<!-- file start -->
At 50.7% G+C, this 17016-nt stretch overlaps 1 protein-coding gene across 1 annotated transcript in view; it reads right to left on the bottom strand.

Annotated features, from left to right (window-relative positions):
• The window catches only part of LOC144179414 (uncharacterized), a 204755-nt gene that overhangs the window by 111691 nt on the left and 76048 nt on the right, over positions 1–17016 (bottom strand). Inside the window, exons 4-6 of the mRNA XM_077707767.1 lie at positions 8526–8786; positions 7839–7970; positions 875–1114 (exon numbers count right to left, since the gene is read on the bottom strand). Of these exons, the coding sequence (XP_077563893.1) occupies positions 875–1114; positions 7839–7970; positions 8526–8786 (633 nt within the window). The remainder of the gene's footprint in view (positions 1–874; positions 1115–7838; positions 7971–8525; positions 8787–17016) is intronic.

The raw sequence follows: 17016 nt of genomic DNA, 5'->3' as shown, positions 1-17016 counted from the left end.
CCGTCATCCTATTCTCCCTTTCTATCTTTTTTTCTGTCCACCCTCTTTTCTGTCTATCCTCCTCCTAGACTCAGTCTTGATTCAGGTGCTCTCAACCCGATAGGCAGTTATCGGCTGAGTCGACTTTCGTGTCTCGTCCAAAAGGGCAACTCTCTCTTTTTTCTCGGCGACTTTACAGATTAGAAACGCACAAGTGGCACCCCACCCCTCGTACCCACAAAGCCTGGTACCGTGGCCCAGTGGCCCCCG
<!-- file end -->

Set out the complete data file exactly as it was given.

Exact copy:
At 50.7% G+C, this 17016-nt stretch overlaps 1 protein-coding gene across 1 annotated transcript in view; it reads right to left on the bottom strand.

Annotated features, from left to right (window-relative positions):
• The window catches only part of LOC144179414 (uncharacterized), a 204755-nt gene that overhangs the window by 111691 nt on the left and 76048 nt on the right, over positions 1–17016 (bottom strand). Inside the window, exons 4-6 of the mRNA XM_077707767.1 lie at positions 8526–8786; positions 7839–7970; positions 875–1114 (exon numbers count right to left, since the gene is read on the bottom strand). Of these exons, the coding sequence (XP_077563893.1) occupies positions 875–1114; positions 7839–7970; positions 8526–8786 (633 nt within the window). The remainder of the gene's footprint in view (positions 1–874; positions 1115–7838; positions 7971–8525; positions 8787–17016) is intronic.

The raw sequence follows: 17016 nt of genomic DNA, 5'->3' as shown, positions 1-17016 counted from the left end.
CCGTCATCCTATTCTCCCTTTCTATCTTTTTTTCTGTCCACCCTCTTTTCTGTCTATCCTCCTCCTAGACTCAGTCTTGATTCAGGTGCTCTCAACCCGATAGGCAGTTATCGGCTGAGTCGACTTTCGTGTCTCGTCCAAAAGGGCAACTCTCTCTTTTTTCTCGGCGACTTTACAGATTAGAAACGCACAAGTGGCACCCCACCCCTCGTACCCACAAAGCCTGGTACCGTGGCCCAGTGGCCCCCG